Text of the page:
Elsewhere in this section (see: Technological Imperatives), and on pp. 26-32 of my report, I have suggested that the implanted devices revealed in the first and second MRI scans must relate to some form of communication device (otherwise, what would be the point of them?), and therefore I understand that this must emit some form of high-frequency analogue radio-signal, which would explain the source of RFR. Some of the likely medical and technological imperatives behind this bizarre medical enterprise are suggested in the page Technological Imperatives.

  1. Cherry Dr. N., Health Effects of Electromagnetic Radiation. Evidence for the Australian Senate Committee, Lincoln University Christchurch, Po Box 84, Canterbury, New Zealand: http://somr.info/rfr/lib/90_m1_EMR_Australian_Senate_Evidence_8-9-2000.pdf [back]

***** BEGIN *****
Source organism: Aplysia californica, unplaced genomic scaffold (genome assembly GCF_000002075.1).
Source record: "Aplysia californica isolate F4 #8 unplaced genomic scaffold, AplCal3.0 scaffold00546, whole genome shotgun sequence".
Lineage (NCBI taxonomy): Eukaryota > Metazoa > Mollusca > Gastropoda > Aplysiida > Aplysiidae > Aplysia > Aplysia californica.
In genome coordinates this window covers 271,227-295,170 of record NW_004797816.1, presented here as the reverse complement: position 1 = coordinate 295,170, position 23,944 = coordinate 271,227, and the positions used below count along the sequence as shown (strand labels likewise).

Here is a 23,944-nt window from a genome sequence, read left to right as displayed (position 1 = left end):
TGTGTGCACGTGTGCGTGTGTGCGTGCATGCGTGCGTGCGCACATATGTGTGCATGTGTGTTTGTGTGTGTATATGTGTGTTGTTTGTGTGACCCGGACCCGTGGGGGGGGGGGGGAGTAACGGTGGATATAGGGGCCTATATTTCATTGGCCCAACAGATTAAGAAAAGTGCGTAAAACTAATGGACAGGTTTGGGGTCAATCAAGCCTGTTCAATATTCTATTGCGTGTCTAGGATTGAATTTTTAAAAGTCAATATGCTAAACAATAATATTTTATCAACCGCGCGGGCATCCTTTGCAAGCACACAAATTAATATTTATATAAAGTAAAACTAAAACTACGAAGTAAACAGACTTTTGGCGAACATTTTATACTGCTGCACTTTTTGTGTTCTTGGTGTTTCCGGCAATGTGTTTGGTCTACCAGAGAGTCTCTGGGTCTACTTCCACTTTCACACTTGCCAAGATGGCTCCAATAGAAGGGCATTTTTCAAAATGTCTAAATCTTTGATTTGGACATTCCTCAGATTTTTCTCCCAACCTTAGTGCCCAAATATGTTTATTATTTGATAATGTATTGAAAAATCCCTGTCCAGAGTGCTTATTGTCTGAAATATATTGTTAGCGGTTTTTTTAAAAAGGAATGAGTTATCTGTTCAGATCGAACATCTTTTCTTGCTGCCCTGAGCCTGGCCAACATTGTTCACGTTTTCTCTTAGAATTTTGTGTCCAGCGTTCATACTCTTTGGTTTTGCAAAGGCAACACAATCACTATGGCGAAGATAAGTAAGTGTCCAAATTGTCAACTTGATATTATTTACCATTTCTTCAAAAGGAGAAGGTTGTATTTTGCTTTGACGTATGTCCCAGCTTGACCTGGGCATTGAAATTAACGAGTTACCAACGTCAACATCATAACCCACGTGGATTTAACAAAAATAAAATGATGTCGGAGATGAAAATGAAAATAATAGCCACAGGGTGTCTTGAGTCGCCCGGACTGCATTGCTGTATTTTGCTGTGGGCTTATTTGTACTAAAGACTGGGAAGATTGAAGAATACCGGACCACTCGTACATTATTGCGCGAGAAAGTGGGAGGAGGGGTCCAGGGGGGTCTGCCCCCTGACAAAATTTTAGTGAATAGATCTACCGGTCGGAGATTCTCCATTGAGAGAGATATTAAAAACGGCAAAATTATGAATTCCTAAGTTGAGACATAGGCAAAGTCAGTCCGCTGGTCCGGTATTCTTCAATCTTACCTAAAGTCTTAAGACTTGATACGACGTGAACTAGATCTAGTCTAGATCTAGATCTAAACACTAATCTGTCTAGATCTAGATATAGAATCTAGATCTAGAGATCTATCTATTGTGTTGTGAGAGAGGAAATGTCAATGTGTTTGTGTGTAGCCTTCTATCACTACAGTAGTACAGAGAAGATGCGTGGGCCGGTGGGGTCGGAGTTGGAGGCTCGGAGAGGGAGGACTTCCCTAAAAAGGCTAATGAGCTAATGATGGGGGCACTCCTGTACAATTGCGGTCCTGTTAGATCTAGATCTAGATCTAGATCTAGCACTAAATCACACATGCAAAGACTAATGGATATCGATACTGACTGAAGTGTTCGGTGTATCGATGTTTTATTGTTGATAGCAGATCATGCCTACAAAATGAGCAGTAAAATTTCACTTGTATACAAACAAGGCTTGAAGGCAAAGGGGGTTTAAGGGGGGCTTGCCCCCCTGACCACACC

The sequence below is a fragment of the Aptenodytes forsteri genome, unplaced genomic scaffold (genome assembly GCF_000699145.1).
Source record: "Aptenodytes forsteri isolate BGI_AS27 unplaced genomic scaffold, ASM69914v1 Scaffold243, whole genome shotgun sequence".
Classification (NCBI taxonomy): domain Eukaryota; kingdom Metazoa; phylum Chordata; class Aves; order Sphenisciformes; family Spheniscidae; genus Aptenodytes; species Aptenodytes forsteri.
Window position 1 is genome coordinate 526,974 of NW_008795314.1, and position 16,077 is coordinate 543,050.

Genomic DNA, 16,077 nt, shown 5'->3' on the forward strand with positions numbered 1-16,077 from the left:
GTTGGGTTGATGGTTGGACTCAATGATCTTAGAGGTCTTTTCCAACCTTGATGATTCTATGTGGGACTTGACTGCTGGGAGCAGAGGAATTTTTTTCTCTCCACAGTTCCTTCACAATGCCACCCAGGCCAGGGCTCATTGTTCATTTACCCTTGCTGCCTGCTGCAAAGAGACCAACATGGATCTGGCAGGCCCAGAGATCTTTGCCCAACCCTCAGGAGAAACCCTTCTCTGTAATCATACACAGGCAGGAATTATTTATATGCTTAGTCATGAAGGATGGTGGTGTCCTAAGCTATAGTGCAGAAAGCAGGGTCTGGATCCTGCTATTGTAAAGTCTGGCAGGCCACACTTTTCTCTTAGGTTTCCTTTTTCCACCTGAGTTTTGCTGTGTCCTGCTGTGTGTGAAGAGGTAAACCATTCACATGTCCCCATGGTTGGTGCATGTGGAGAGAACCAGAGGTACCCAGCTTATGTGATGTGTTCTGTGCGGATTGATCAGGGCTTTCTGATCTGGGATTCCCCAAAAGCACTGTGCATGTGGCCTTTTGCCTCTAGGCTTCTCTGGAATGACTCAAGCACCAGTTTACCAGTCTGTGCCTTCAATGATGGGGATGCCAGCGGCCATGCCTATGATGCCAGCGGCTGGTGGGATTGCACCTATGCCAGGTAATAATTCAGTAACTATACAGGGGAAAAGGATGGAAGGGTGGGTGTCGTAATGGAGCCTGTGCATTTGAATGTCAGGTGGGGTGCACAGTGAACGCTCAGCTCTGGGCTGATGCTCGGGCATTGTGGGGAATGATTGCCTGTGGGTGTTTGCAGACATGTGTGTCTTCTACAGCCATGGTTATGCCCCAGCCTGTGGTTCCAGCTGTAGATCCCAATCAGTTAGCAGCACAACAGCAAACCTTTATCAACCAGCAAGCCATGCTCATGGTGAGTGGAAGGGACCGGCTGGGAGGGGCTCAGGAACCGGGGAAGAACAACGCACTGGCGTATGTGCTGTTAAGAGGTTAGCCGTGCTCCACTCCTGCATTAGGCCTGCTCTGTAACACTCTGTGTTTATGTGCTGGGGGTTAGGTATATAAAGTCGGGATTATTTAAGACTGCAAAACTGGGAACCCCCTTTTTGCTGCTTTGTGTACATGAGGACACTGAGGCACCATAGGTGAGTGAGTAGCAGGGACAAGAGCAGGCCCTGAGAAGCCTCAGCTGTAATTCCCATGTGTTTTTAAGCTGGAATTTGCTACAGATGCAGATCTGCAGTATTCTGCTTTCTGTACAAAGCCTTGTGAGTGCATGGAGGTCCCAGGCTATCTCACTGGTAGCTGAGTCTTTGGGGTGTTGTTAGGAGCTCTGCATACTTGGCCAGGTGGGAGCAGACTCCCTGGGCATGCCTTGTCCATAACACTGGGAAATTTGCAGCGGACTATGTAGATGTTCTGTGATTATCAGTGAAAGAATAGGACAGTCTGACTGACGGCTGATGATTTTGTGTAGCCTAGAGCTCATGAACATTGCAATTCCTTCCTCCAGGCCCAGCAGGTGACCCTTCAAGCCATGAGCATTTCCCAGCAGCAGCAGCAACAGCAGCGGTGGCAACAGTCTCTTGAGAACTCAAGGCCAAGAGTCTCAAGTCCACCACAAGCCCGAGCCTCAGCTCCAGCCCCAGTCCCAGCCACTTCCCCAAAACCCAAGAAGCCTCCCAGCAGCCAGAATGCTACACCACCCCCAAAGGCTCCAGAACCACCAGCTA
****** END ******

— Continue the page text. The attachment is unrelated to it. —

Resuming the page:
2. Dabrowski M.P.; Stankiewicz W.; Kubacki R.; Sobiczewska E.; et al, Immunotropic effects in cultured human blood mononuclear cells pre-exposed to low-level 1300 MHz pulse-modulated microwave field, Electromagnetic Biology and Medicine vol.22, no.1, pp.1-13, 2003: http://www.hese-project.org/de/emf/WissenschaftForschung/Stanislaw_M.D.,%20Ph.D_Szmigielski/Immunotropic%20Effects.pdf [back]
  3. Belpomme, D., Professor of Clinical Oncology, University of Paris-Descartes, Clinical and biological description of the electromagnetic field intolerance syndrome (EMFIS), 8th National Congress on Electrosmog, Berne, 2011: http://somr.info/rfr/lib/Belpomme_2011.pdf [back]